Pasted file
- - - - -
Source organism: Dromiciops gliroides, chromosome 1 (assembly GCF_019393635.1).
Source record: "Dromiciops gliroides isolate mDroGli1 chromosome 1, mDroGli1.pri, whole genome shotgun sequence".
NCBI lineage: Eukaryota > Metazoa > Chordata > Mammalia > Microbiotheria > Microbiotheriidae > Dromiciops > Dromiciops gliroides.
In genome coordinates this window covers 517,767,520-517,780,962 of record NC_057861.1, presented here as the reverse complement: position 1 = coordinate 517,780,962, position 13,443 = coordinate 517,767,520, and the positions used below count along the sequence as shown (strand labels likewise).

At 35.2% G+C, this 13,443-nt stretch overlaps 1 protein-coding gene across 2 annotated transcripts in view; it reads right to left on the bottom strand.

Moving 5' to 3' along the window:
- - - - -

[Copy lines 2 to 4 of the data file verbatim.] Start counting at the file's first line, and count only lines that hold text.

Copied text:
Source record: "Dromiciops gliroides isolate mDroGli1 chromosome 1, mDroGli1.pri, whole genome shotgun sequence".
NCBI lineage: Eukaryota > Metazoa > Chordata > Mammalia > Microbiotheria > Microbiotheriidae > Dromiciops > Dromiciops gliroides.
In genome coordinates this window covers 517,767,520-517,780,962 of record NC_057861.1, presented here as the reverse complement: position 1 = coordinate 517,780,962, position 13,443 = coordinate 517,767,520, and the positions used below count along the sequence as shown (strand labels likewise).